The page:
With the News Corp.-co-owned New York Post and The Wall Street Journal opinion pages having hosted some serious criticisms of FCC-nominee-in-limbo Gigi Sohn, the New York Daily News provided some space over the weekend for the opposite view: Sohn is a good candidate who is being blocked by Republicans and lacks sufficient help from "dithering Democrats."
In Sunday’s edition, Sohn supporters Gloria Tristani, herself a former Democratic Federal Communications Commission member, and Jessica Gonzalez, co-CEO of Free Press Action, said, “All Democrats should stand up for Sohn.”
The reigning wisdom has it that Sen. Joe Manchin (D-W.Va.) is the Democrat not yet on board with Sohn, and that if he were perhaps even a couple of Republicans might support her.
Tristani and Gonzalez pointed out that it has been 500 days since the FCC had a full complement of five commissioners.
Sohn, former adviser to then-FCC chairman Tom Wheeler and longtime advocate for fair use and net neutrality rules, has taken heat for various stands as a public interest advocate, backer of shuttered free broadcast streaming service, Locast, and occasional Fox News critic, resulting in a stalemate in Congress on her nomination.
Sohn‘s nomination is an historic one, as she would be the first LGBTIQ+ member of the commission.
"The power to return the FCC to full strength rests with Senate Majority Leader Chuck Schumer, but so far he’s refused to use it," Tristani and Gonzalez wrote. "That’s harming millions of people, especially working people trying to pay their rising monthly bills and those in Black, Latino and other communities long underserved by the biggest phone and cable companies."
Talk inside the Beltway is that Schumer, while supportive of Sohn, doesn't want to bring the nomination to the floor without the votes for confirmation.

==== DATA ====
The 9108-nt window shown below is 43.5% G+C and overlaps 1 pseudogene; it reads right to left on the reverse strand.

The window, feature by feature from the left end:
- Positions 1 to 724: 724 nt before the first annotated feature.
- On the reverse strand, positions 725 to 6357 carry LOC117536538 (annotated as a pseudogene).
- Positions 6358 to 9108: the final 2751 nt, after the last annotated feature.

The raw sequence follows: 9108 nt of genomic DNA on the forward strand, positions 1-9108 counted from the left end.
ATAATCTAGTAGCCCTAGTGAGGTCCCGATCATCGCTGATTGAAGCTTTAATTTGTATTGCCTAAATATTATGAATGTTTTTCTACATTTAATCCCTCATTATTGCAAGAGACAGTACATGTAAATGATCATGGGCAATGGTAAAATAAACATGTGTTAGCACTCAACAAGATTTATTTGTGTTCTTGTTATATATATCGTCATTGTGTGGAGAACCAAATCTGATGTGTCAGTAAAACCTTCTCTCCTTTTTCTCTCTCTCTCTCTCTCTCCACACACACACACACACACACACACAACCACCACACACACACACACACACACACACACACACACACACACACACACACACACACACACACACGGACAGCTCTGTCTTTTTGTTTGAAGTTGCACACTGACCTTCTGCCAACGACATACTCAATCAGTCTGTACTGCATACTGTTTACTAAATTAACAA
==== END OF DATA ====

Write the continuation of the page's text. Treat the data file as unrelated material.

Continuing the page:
Tristani and Gonzalez are particularly interested in getting Sohn on the commission so a Democratic majority can start work on non-bipartisan issues, like net neutrality rules and possibly media ownership reregulation.
"Of course, the broadcast, cable and phone companies don’t want the FCC to function, so they’ve launched a smear campaign against Sohn, misrepresenting her record repeatedly and dispatching an army of lobbyists to disparage her," they wrote.
Broadcast networks — News Corp.'s Fox is one of them — have had issues with Sohn over her support of Locast — she was a board member — which they successfully sued to shut down. A court concluded that Locast was not due the copyright carve-out it asserted in streaming TV station signals without payment or permission. As head of Public Knowledge, a big backer of fair-use copyright carveouts, Locast was right in Sohn's wheelhouse.
Cable and telecom ISPs also certainly have their own issues with any FCC effort to restore net neutrality rules.
But Tristani and Gonzalez don't let fellow Democrats off the hook, either. “Instead of confronting the dishonest attacks on their nominee, Democratic leaders have dithered and delayed,” they said. “Schumer may be reluctant to call a vote for Sohn without clear commitments from 50 senators, but a small set of holdouts won’t commit unless a vote is called. And so Sohn waits as the midterm elections inch closer, and the Democrats risk losing power in Congress.”
While prospects are dimming for Sohn given the handful of legislative days before the August recess and then the focus on midterms, one fan and former Democratic FCC official suggests all is not lost, pointing out that commissioner Nathan Simington was speedily confirmed after then-President Donald Trump pulled commissioner Michael O’Rielly’s nomination. “[T]he Republicans got Simington through very quickly; perhaps the Dems could get someone else through quickly, too,” he said.
But absent that, another former FCC official on the other side of the aisle suggested dim prospects for getting a fifth commissioner before sometime next year. “Even if Biden were to nominate someone else other than Sohn, I don't believe Senate ranking member Mitch McConnell (R-Ky.) will allow a confirmation this year. Also, there just aren't enough legislative days left to take up something as [relatively] lowly as an FCC commissioner. Bigger fights will consume floor time.” ■
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Contributing editor John Eggerton has been an editor and/or writer on media regulation, legislation and policy for over four decades, including covering the FCC, FTC, Congress, the major media trade associations, and the federal courts. In addition to Multichannel News and Broadcasting + Cable, his work has appeared in Radio World, TV Technology, TV Fax, This Week in Consumer Electronics, Variety and the Encyclopedia Britannica.